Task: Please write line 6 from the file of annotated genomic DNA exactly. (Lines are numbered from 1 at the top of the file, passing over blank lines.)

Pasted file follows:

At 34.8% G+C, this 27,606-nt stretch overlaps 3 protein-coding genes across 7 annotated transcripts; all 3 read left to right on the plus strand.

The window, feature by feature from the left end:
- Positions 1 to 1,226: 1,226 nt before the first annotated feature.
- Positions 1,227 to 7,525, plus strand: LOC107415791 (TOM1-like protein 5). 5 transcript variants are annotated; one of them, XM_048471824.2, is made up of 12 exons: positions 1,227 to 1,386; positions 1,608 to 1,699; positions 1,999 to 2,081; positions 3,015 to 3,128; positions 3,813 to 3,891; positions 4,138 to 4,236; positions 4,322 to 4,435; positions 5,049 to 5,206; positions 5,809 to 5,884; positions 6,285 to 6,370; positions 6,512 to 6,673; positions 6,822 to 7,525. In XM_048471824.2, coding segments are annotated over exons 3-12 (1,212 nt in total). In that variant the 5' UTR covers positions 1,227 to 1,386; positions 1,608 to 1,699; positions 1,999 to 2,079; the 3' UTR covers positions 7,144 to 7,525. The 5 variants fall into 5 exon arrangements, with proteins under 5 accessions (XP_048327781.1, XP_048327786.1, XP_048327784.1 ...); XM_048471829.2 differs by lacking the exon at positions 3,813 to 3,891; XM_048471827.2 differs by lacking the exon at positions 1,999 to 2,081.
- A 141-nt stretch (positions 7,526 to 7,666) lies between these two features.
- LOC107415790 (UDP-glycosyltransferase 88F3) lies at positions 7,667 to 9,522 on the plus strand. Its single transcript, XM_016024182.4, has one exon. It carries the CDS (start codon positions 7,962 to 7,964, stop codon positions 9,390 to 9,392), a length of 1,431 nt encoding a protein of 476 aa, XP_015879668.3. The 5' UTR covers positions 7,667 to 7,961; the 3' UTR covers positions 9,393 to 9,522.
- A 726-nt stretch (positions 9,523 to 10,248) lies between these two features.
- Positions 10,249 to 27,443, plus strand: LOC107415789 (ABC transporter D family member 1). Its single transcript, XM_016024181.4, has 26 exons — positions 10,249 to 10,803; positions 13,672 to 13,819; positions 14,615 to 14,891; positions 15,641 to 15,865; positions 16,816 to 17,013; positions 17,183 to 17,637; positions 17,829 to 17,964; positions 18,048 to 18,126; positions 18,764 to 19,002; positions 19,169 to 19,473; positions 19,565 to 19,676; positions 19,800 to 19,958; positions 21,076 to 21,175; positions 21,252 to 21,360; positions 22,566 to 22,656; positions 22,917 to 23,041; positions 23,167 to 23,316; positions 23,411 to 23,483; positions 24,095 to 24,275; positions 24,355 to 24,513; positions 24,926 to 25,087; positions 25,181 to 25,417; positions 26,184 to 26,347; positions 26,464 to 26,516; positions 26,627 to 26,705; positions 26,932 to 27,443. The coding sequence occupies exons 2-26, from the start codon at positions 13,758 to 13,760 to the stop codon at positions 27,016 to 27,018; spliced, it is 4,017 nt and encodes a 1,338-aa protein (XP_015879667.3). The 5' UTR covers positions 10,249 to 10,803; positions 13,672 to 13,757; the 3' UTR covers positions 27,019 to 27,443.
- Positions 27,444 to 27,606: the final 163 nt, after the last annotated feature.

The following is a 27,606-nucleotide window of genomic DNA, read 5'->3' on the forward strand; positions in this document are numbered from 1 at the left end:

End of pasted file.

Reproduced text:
- LOC107415790 (UDP-glycosyltransferase 88F3) lies at positions 7,667 to 9,522 on the plus strand. Its single transcript, XM_016024182.4, has one exon. It carries the CDS (start codon positions 7,962 to 7,964, stop codon positions 9,390 to 9,392), a length of 1,431 nt encoding a protein of 476 aa, XP_015879668.3. The 5' UTR covers positions 7,667 to 7,961; the 3' UTR covers positions 9,393 to 9,522.